(Image credit: Square-Enix)

On sitting down with 15’s DLC, I was excited to step back into its world. I adored the countryside and its wide open plains. Sadly there’s not much world to see. After a brief tutorial on how to control Gladio - more on that in a moment - and a couple of cutscenes, you’re automatically transported to the dungeon ruins where you’ll undergo Gilgamesh’s trials. From there, the dungeon feels like many of the others in 15. Larger areas feature boss encounters like a fight against a giant water snake and those lead into smaller passages littered with weaker enemies as well as campsites to take a brief break (though Gladio and Cor’s respites don’t come with the fun of Ignis’ detailed meals). The dungeon was all there was in my demo. When I asked a Square-Enix representative how much of the entire episode I saw, they said it would go on for a couple of hours total and that this represented a huge swath of it.

Restricting players to just controlling Noctis was the right call in Final Fantasy 15.

While Final Fantasy 15’s battle system has been almost universally praised by critics and fans, the decision to restrict your control purely to the main character remains contentious. The series is known for letting you control a band of adventurers, but 15 only gives you command over Noctis, his array of ghostly, summonable weapons, and his ability to teleport around the field by throwing his sword. Gladio and the others have special abilities that can be used on command in battles, but you never take direct control over them. After steering Gladio in the demo’s fights, you can see why.

Given his nature as the group’s tank, it’s not surprising Gladio is slower than Noctis. He only has his enormous sword and a shield for blocking, and attacking enemies involves laying down heavy four hit combos with the blade before repelling attacks. The shield will soak up hits, but if you press the shield button exactly when an enemy strikes you can also knock them back with it. As you land hits, a meter fills and Gladiolus can do a heavy attack called a Glaive Art; the fancy name is gussying up finishing finishing moves and area attacks.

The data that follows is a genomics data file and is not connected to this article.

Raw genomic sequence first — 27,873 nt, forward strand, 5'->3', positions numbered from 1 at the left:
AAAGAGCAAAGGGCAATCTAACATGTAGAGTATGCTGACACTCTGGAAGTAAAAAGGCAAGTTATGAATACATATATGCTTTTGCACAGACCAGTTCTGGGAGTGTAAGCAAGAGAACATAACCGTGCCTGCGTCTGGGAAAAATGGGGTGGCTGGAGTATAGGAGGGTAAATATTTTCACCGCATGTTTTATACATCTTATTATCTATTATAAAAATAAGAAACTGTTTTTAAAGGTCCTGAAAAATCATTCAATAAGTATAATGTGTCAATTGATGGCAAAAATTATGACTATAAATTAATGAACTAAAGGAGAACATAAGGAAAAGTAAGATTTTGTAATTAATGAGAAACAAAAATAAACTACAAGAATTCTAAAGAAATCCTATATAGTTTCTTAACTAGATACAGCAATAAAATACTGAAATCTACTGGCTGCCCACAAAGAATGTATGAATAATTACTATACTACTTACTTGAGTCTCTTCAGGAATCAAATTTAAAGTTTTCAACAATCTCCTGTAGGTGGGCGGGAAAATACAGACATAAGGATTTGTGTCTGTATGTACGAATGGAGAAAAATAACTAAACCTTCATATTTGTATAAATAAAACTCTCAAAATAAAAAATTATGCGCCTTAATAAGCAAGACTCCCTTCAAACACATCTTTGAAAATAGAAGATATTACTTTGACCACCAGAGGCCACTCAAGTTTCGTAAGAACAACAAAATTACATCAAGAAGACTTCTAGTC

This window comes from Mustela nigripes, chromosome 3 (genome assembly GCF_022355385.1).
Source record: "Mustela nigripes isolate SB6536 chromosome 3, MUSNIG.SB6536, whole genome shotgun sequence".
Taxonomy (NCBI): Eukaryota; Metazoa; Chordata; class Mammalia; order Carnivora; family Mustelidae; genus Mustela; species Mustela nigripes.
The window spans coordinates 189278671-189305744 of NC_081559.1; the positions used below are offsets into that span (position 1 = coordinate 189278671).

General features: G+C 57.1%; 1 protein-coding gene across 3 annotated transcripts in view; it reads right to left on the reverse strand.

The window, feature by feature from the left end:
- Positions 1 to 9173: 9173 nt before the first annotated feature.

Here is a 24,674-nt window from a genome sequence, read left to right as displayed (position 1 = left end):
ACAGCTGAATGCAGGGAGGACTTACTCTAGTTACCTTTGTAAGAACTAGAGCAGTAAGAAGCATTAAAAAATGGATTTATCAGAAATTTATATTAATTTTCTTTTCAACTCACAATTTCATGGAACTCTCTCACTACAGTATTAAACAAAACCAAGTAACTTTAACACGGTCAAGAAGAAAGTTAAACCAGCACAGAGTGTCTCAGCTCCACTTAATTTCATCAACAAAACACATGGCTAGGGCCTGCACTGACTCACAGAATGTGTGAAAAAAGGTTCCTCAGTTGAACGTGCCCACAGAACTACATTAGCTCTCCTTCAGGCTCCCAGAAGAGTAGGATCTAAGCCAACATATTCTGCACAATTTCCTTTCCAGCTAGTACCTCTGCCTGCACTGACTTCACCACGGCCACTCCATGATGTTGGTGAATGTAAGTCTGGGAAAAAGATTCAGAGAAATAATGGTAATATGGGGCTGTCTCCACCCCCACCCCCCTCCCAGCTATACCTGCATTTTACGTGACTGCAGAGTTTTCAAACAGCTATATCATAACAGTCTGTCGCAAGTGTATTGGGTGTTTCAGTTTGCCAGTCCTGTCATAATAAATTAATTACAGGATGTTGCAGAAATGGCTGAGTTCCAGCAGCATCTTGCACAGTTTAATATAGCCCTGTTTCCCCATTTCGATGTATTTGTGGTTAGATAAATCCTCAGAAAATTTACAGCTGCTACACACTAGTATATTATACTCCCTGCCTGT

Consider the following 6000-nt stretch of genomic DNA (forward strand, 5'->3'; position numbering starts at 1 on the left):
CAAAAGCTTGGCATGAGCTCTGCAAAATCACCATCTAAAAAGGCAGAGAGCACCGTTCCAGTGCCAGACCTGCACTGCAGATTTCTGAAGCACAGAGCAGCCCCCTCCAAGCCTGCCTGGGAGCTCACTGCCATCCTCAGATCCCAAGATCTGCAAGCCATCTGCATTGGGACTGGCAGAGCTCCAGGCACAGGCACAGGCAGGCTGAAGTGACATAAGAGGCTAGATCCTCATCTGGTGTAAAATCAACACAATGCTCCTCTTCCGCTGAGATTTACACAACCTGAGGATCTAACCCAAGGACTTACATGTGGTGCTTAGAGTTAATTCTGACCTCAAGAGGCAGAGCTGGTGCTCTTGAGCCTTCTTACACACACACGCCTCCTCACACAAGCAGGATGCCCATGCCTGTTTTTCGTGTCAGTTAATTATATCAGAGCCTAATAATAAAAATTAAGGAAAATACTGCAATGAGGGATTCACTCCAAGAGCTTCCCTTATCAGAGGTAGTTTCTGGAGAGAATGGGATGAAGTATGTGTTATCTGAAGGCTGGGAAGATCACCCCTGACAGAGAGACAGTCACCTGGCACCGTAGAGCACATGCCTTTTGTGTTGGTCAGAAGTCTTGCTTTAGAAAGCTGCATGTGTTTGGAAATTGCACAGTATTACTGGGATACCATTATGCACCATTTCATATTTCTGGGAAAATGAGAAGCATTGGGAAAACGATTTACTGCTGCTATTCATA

Without the rest of the party, the theatrical dynamism of Final Fantasy 15’s combat is entirely lost. (Cor does join you, but you can’t command him and he doesn’t do much in fights.) I started the demo on Normal difficulty hoping to test the different battle style’s strategy, but all I ended up doing was holding down the attack button in each encounter until the fight was over. When the Blademaster made his appearance and taunted Gladio by saying he wasn’t ready for the challenge, I wanted to say, “Really, man? Then why am I walking through your legions like they were freaking looseleaf paper?”

If nothing else, playing Episode Gladiolus added new clarity to my playthrough of Final Fantasy 15. I walked away from that game completely satisfied by its story while also recognizing its flaws, and also curious about precisely what the DLC could add. After playing this, it doesn’t seem like it can add much at all.

Anthony John Agnello
I've been playing games since I turned four in 1986, been writing about them since 1987, and writing about them professionally since 2008. My wife and I live in New York City. Chrono Trigger is my favorite game ever made, Hum's Downward is Heavenward is my favorite album, and I regularly find myself singing "You Won't See Me" by The Beatles in awkward situations.